Which leads us to briefly consider the interdependence of the philosophical discourse of these traditions, which is a feature mainly of their exegetical phase. Davidson presents the notion that in the seventh century Buddhist philosophy underwent a “turn to epistemology,” that is, began to engage in debate using the pan-Indian, intersectarian terms of epistemological discourse rather than the terms and arguments endemic only to the Buddhist tradition. (2002: 102-5) This shift, he suggests, both strengthened and weakened the Buddhist tradition in various ways, for it brought Buddhist thought into a wider sphere of debate, equipping it with tools but compromising its religious capacity for self-validation. The main proponents of this development were Dignāga (early sixth century) and Dharmakīrti (first half of the seventh century), the latter of which was more influential, possessing a highly refined analytical mind and writing in an extraordinarily dense and concise kārikā style of high-register Sanskrit. It was Dharmakīrti whom the Śaivas took on as their principal non-Śaiva interlocutor,[28] as well as Dharmottara, one of his successors. For example, Dharmakīrti is quoted no less than 44 different times in a single chapter of a work by Śaiva exegete Rāmakaṇṭha. [29]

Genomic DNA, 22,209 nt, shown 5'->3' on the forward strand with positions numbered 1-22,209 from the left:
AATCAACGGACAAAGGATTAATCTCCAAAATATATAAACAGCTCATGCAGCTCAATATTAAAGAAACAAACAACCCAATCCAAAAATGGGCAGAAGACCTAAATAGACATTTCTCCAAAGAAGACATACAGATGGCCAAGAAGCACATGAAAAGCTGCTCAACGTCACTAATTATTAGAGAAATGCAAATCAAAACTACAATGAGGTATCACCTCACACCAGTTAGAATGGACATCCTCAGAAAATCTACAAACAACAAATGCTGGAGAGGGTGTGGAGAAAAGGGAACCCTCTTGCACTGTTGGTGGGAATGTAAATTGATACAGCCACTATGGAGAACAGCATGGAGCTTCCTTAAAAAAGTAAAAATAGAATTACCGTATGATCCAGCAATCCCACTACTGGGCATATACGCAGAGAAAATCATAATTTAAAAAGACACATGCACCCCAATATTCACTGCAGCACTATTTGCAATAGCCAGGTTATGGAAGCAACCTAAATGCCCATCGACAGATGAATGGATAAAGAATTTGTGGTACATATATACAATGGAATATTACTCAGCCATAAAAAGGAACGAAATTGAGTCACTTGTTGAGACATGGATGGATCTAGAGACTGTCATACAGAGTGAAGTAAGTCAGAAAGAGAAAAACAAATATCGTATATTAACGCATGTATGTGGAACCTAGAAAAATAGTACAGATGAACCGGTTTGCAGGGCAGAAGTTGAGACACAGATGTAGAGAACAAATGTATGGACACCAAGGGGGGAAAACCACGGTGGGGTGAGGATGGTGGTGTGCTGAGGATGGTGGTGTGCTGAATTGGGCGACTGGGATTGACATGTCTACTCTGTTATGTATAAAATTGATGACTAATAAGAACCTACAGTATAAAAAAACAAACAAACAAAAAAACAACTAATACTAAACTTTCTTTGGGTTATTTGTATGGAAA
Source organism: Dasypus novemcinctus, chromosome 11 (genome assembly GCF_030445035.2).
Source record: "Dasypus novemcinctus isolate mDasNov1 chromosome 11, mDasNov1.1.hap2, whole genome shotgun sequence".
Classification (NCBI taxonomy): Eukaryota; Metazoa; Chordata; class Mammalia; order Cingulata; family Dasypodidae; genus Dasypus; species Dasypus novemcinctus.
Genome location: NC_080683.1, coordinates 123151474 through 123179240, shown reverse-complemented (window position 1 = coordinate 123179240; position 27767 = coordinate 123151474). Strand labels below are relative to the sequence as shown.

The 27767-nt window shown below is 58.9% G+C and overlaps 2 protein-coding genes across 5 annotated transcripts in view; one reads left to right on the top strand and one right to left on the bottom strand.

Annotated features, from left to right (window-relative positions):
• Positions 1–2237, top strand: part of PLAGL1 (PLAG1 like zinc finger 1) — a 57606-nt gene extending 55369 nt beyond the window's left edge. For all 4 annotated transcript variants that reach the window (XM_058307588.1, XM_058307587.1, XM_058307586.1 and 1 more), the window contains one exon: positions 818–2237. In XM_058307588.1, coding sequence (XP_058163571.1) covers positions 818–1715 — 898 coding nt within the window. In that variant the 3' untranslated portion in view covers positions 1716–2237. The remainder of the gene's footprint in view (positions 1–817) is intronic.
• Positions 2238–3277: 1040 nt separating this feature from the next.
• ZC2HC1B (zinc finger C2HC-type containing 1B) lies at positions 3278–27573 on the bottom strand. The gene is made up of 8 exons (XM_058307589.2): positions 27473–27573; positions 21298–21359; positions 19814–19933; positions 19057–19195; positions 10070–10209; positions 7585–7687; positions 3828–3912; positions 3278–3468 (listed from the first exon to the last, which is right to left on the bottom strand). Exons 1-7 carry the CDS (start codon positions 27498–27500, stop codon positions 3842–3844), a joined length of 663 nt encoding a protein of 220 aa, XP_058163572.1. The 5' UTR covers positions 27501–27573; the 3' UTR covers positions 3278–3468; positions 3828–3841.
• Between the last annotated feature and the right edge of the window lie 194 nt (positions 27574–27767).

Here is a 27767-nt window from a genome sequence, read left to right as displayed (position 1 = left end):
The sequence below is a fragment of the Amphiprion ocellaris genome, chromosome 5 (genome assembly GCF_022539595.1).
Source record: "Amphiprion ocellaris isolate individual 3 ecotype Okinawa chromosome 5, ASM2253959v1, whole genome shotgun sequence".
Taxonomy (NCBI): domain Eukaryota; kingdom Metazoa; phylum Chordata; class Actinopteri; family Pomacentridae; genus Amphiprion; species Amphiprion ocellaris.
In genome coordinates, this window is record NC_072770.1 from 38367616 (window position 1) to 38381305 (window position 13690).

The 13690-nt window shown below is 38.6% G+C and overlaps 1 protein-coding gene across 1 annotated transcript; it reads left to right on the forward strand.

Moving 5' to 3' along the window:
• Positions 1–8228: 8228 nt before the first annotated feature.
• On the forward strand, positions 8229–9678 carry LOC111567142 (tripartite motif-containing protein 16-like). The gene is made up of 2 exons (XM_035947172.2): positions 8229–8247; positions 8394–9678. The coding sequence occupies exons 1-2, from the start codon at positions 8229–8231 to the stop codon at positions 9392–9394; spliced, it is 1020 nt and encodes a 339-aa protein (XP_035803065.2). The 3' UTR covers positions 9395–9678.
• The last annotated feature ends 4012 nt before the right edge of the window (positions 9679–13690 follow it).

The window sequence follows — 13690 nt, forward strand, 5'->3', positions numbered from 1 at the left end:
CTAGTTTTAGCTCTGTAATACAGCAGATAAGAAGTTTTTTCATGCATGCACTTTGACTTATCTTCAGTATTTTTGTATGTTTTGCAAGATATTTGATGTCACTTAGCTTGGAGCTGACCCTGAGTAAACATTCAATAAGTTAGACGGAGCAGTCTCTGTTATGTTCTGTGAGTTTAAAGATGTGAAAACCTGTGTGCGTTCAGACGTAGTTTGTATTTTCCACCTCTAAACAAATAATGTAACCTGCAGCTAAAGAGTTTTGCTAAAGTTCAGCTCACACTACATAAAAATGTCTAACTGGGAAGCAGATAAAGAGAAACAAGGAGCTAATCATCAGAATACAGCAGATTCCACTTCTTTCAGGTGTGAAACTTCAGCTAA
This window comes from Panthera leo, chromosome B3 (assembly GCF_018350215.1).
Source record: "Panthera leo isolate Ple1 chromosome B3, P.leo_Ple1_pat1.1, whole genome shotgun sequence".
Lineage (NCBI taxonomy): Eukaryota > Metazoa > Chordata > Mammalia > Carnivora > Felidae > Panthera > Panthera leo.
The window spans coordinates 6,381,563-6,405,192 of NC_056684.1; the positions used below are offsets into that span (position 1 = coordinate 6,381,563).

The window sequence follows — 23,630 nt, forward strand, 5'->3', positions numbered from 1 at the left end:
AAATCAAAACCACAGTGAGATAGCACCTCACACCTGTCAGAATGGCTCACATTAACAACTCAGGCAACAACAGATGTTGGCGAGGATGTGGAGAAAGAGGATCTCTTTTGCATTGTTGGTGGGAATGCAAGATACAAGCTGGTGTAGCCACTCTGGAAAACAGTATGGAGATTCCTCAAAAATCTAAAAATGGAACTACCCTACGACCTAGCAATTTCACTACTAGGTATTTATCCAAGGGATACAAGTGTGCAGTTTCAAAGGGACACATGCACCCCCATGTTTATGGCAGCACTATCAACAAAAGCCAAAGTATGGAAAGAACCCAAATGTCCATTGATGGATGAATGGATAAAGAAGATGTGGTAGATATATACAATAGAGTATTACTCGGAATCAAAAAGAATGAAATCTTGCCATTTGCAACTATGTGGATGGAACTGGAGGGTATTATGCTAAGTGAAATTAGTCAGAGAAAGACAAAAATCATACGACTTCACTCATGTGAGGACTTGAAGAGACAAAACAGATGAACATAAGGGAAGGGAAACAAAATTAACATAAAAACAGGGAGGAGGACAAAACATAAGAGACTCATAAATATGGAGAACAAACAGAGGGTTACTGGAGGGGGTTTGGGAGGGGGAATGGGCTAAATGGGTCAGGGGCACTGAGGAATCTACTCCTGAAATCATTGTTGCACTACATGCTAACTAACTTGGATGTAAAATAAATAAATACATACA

Mandala of Jnanadakini

Mandala of Jnanadakini

Ritual Eclecticism and Cofunctionality

It has long been noted that ritual is an identity marker in Indian religious culture, and that sectarian boudaries are more likely to be drawn along ritual lines than doctrinal ones (Granoff 2000: 399). However, in an important article, Phyllis Granoff broached the subject of what she calls ritual eclecticism, that is, the permission or even injunction on the part of one Indian religion to perform the rituals, use the mantras, or worship the deities of another (while acknowledging it as other). She presents much interesting evidence there, but does not draw from her evidence a conclusion which I would regard as fundamental and significant, that all ritual eclecticism takes place on the level of mundane pursuits (siddhi and bhoga), with none involving soteriological rituals.[30] I will summarize some of the evidence she presents, together with corroborating sources. My argument here is not that the religious boundaries were blurred in the early medieval period, but rather that the different traditions saw themselves as fully co-functional with each other on the non-soteriological level, Buddhism no less than the rest. This problematizes the common back-projection of Hinduism onto the medieval period.

It is not surprising that the least successful (in terms of numbers of adherents, amount of patronage, etc.) of the early medieval Indian religions was also the most permissive: Jainism, as represented by the Yogabindu of Haribhadrasūri, enjoins its hearers to worship all the gods equally (!), saying

“And so the teacher of religion, who knows that his disciple, like a dumb beast [paśu], is not
capable of discriminating with respect to rituals such as the worship of the gods, and who
therefore directs him to perform all rituals, to worship all the gods without distinction in order
to accomplish some specific goal, is not to be faulted in any way." Yogabindu 15-16 (Granoff 2000: 403)